I cant say that I ever thought a homeschool nature study on lichens would prove to be very interesting but I was very wrong in my assumptions.
This is what I love about nature study and following the Handbook of Nature Study: Outdoor Hour Challenge curriculum along side our treasured Handbook of Nature Study. It takes on on adventures and highlights topics that usually don’t enter your mind.
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A Nature Study on Lichens – More Interesting that First Expected!
I have to say that while we lived up north I can’t recall seeing much lichen about. This could be because I didn’t think about them at all but when we lived in Devon for a few ears the trees and shrubs in our garden were simply covered in lichens.
Initially, I thought that it was harmful to the host plants but once I delved into lichens and learned a bit more about them instead of looking at them in dread I am very pleased indeed that we have them coating just about every tree and shrub.
The Benefits of Lichen
Did you know that Lichens are an indicator of clean air?
I had no idea! Living on the coast it makes perfect sense as to why our garden is lichen heaven.
The strong winds that blow off the ocean blow away any pollution and germs. Lichens generally thrive where the air is clean although there are a rare few that will grow just about anywhere regardless of the air quality. I think I may have to keep a look out for these now that we are living back in Northern England.
Lichens are not a singular plant they are actually two species, algae and a fungus living in a symbiotic relationship. The fungus forms the outer layer/body (thallus) in which the algae partner can live, protected from damaging conditions such as high levels of light and lack of water. The algae partner provides the essential carbohydrates from carbon dioxide and water with the aid of sunlight.
Now, tell me, do you keep a nature journal yourself?
I have kept one alongside my children for the past 9 years or so. I love it! It has moved from being something I did to encourage my little ones to journal, to becoming a favourite personal pass time, one that I will certainly continue for the joy of it even after my youngest has graduated from our homeschool.
I might even try turning my hand to some Urban Sketching as I love the idea of capturing a moment and preserving it forever. It’s a great way to record your travels too, which I plan on doing much more of now that we are British citizens and have lovely British passports!
The Winter Nature Table
This week I started building our winter nature table. Our nature year poster is up on the wall and of course, our lichens and winter twigs have their place.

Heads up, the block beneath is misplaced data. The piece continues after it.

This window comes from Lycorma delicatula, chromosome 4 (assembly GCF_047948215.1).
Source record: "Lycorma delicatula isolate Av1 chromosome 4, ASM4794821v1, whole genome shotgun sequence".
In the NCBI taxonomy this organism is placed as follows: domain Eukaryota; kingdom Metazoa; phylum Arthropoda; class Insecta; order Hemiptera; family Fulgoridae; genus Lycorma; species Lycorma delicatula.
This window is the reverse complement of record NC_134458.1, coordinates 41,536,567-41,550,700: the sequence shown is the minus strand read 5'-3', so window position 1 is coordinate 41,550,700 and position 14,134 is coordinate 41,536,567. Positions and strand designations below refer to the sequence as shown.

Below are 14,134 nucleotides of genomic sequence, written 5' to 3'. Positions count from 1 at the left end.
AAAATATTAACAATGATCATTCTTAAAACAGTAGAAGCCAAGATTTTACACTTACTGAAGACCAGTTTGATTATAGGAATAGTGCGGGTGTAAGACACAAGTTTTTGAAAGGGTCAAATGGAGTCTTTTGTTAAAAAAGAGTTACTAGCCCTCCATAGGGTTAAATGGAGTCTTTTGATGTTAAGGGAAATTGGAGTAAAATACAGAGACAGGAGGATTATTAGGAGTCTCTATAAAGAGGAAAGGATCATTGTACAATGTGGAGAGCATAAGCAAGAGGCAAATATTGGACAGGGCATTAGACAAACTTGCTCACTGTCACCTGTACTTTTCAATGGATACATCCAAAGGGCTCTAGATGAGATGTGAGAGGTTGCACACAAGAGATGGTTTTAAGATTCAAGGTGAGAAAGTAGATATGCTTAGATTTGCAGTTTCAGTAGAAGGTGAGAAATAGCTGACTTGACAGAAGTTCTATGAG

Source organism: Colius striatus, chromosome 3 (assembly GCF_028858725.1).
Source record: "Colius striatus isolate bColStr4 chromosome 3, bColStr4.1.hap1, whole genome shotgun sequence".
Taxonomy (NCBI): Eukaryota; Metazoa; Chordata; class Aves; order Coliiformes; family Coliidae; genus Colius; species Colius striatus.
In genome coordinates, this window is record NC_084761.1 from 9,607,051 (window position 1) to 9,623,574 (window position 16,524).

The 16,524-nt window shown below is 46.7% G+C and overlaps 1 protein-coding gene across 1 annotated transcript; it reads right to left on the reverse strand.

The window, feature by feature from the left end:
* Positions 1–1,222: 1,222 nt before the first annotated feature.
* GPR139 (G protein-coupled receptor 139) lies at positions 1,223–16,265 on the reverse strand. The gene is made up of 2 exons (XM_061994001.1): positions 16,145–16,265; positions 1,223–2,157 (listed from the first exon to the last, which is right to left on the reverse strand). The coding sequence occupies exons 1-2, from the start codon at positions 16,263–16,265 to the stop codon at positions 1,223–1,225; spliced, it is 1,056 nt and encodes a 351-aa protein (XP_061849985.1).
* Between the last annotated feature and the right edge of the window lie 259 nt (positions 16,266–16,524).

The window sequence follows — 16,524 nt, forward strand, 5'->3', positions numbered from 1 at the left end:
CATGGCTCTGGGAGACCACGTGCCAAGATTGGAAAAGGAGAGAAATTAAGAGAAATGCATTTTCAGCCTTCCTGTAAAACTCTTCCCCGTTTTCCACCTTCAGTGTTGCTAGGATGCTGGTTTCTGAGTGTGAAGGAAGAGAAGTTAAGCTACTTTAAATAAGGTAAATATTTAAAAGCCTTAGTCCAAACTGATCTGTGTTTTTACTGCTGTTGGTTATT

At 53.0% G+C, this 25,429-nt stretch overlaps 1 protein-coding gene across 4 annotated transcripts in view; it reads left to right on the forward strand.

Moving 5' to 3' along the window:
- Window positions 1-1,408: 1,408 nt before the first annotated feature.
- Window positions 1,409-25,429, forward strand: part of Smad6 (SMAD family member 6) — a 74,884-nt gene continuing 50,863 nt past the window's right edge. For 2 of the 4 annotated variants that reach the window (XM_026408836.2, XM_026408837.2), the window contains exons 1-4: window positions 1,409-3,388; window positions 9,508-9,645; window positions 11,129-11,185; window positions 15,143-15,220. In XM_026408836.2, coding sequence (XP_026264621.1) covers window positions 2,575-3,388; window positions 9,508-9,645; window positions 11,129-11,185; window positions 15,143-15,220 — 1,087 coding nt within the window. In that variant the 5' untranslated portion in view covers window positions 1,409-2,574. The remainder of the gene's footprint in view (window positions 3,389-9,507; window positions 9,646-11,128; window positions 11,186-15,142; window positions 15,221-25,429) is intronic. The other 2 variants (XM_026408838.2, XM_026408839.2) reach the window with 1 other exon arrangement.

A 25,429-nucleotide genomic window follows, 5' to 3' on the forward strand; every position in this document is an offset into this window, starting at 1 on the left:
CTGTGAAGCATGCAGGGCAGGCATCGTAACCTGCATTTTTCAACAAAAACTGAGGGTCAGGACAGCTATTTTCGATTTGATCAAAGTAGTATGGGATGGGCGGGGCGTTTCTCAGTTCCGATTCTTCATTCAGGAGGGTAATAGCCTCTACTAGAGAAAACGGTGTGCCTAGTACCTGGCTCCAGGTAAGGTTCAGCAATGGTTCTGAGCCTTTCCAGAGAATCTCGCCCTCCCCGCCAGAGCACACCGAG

As always, our copy of Country Diary of an Edwardian Lady is on display on our nature table. I don’t think I will ever get tired of reading her diary. It’s such an inspiration!
Its all still quite bare I’ll be sure to post a picture of our nature table as it starts to fill up. Winter treasures will be gathered on nature walks and January will bring the Big Garden Birdwatch. This means our field guides will be here as well as binoculers and the Big Garden Birdwatch free printable counting lists.
Nature Books We Are Enjoying This Week:
This week we will be reading from ‘The Book of the Country Side‘ which is a lovely book that looks at the plants, animals and birds of the British countryside through the four seasons. I love this book!
For younger readers (although we are quite charmed with this book too) reading from Enid Blyton’s Nature Lovers Book – this is such a lovely book to read to your young children. I highly recommend getting your hands on a copy if you can.
Finally, if you are looking for a great book filled with nature craft ideas through the seasons then grab your copy of Nature Smart. This was one of the first books I purchased in our first year of homeschooling and we have used it through the years. All three of these books will be kept in our library for our daughters to share with their own children one day – that’s how much I love them!
My Basic Nature Journaling Recommendations:
These three items are my nature study staples, I cannot be without them. The journal is small enough to take with you out into the field and the paper sturdy enough to take watercolour paint.
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